- Film Festival
"Thor" operates under the mistaken assumption that Thor is cool. Marvel's unsolicited film adaptation makes no attempt to entice an audience that may yet be unfamiliar with this benchwarmer hero. Peter Parker was a dweeb; Bruce Wayne lost his parents; Clark Kent was abandoned at birth; great comic heroes have compelling origin stories. Our introduction to Thor is as a spoiled warmonger about to ascend to kinghood. Why are we rooting for this guy, again?
Pitting your audience against the protagonist is something a filmmaker the caliber of a P.T. Anderson can pull off, but I'm pretty sure we're supposed to like Thor. Maybe we're supposed to sympathize when daddy takes away his mallet, but once the eponymous meathead is booted from his cushy Asgardian throne, he crash lands on Earth as a colossal buffoon. See Thor get tased. See Thor smash a coffee mug while a glib teenager uploads a photo to Facebook and you'll have an idea just how low the comedy here is flying. Watch your heads.
"Thor" treats Thor with such undeserved adulation that reducing the thunder god to a punch line in the second act comes like a bolt from the blue. Following a foundation of pretentious melodrama set in a Seussian CGI metropolis, even the more successful attempts at humor later on play foreign and weird. And just to keep the audience on its toes, the tone wobbles wildly to and fro like a pair of burly Norsemen on a teeter-totter.
I've got nothing against flawed heroes. Thor's arrogance might have helped make his story worth telling. Instead, the filmmakers (with credit to no less than five writers) waste two hours attempting to redeem him in the audience's eyes. Still, the real problem is that the character is uninteresting. It's more than possible some of the nuance of the comic books has been lost in translation, but I can't think of a single trait that makes Thor (Chris Hemsworth) appealing.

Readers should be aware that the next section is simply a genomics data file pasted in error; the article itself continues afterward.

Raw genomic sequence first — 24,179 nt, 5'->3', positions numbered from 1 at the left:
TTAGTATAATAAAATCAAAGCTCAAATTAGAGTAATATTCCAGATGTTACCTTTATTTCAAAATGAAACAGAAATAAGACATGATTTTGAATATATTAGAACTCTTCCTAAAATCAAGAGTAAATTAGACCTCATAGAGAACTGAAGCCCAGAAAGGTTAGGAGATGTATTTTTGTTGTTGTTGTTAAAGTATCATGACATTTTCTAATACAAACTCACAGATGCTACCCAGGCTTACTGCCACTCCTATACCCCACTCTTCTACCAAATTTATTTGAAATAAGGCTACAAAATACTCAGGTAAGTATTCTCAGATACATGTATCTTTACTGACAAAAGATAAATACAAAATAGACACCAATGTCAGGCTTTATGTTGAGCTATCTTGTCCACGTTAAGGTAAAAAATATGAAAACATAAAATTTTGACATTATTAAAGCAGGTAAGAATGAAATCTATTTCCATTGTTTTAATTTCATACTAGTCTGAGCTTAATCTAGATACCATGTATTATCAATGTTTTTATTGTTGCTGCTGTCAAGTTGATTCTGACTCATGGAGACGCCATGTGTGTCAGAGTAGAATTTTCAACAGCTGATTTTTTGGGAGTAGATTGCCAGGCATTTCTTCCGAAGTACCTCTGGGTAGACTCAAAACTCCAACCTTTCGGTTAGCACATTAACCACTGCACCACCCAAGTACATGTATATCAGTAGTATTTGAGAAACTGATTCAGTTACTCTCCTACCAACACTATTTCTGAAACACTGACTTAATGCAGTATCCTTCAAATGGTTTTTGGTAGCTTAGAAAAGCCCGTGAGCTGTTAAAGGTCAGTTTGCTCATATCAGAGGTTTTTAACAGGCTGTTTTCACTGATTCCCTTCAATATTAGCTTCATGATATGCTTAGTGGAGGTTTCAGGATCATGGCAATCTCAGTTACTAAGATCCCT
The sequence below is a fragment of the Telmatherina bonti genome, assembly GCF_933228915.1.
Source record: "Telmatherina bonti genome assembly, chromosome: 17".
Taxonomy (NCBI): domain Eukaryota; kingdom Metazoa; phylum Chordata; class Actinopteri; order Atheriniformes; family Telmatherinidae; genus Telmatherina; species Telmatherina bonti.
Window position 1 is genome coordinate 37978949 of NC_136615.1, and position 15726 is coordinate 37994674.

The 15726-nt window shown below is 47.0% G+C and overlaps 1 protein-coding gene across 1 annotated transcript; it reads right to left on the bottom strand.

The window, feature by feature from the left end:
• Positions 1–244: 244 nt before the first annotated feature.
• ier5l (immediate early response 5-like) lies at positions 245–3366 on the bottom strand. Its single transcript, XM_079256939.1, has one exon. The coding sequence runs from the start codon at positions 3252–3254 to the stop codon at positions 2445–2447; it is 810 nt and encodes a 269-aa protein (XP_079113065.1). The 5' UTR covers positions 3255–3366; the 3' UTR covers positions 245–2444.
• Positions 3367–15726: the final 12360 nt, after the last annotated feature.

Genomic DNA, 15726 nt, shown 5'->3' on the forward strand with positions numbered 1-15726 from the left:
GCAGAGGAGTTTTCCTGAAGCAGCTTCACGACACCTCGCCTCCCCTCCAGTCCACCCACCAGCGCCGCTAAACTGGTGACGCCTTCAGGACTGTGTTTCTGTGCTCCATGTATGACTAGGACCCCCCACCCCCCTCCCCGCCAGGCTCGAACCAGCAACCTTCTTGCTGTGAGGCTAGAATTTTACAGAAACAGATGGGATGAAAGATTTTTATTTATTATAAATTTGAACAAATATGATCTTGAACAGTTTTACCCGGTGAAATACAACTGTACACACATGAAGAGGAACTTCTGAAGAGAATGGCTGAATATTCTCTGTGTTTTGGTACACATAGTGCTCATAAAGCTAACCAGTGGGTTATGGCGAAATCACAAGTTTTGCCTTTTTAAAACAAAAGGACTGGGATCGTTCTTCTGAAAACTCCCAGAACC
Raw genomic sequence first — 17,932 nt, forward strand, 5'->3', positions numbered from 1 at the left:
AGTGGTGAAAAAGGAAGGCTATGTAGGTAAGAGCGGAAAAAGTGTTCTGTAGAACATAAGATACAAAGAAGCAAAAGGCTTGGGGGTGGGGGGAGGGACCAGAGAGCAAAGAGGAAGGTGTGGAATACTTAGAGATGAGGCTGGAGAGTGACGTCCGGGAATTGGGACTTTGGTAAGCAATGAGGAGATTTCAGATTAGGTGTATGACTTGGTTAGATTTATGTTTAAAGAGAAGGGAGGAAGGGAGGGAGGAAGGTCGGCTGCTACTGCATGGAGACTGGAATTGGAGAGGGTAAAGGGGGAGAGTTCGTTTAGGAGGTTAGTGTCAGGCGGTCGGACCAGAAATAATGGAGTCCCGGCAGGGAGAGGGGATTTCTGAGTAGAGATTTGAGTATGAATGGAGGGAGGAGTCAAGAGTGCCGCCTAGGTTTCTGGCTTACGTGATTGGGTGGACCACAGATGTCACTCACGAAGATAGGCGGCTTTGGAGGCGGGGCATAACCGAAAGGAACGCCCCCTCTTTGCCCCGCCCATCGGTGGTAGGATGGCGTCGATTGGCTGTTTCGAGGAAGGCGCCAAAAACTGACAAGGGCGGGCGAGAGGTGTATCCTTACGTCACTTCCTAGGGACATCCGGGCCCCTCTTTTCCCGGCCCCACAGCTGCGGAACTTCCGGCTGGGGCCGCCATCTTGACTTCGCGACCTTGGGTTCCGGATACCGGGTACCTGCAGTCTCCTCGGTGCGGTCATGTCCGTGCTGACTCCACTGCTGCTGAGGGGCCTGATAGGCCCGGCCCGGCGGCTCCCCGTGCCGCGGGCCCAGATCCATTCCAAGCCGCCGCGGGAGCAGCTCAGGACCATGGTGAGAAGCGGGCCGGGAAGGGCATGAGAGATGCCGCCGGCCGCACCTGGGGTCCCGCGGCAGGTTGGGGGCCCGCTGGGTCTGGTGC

The same goes for the rest of the cast. Natalie Portman plays a scientist who ought to be studying the mysteries of her missing personality, and Stellan Skarsgård plays her mentor, an equally pale placeholder character. Rounding out their misfit team is Kat Dennings, whose character description might as well read: "Social media junkie; loves her iPod, and whatever else those damned teenagers are into nowadays."
The aesthetic of "Thor" is as bland as its players. Director Kenneth Branagh, best known for his Shakespearean endeavors, takes a 'broken tripod' approach to directing this summer tent pole. He has cinematographer Haris Zambarloukos frame half his shots diagonally in lieu of investing in a coherent visual style. Branagh is elsewhere absent as the shepherd of his cast — otherwise proven performers mumble their way through the movie.
As if Thor didn't have enough shame to contend with as a D-list superhero, his big screen debut is similarly underwhelming. Instead of making a case for the character, Branagh and a gaggle of screenwriters cement his lame duck status in this bludgeoningly boring popcorn flick. Even undiscerning cinemagoers looking for little more than a two-hour refuge from the summer sun have better choices available to them. Comic book aficionados likewise have no shortage of spandex to look forward to in the coming weeks.
After years of warming the bench, Thor finally got called into the big game, only to slip up and sustain a career-ending injury on his first play. That's gotta hurt.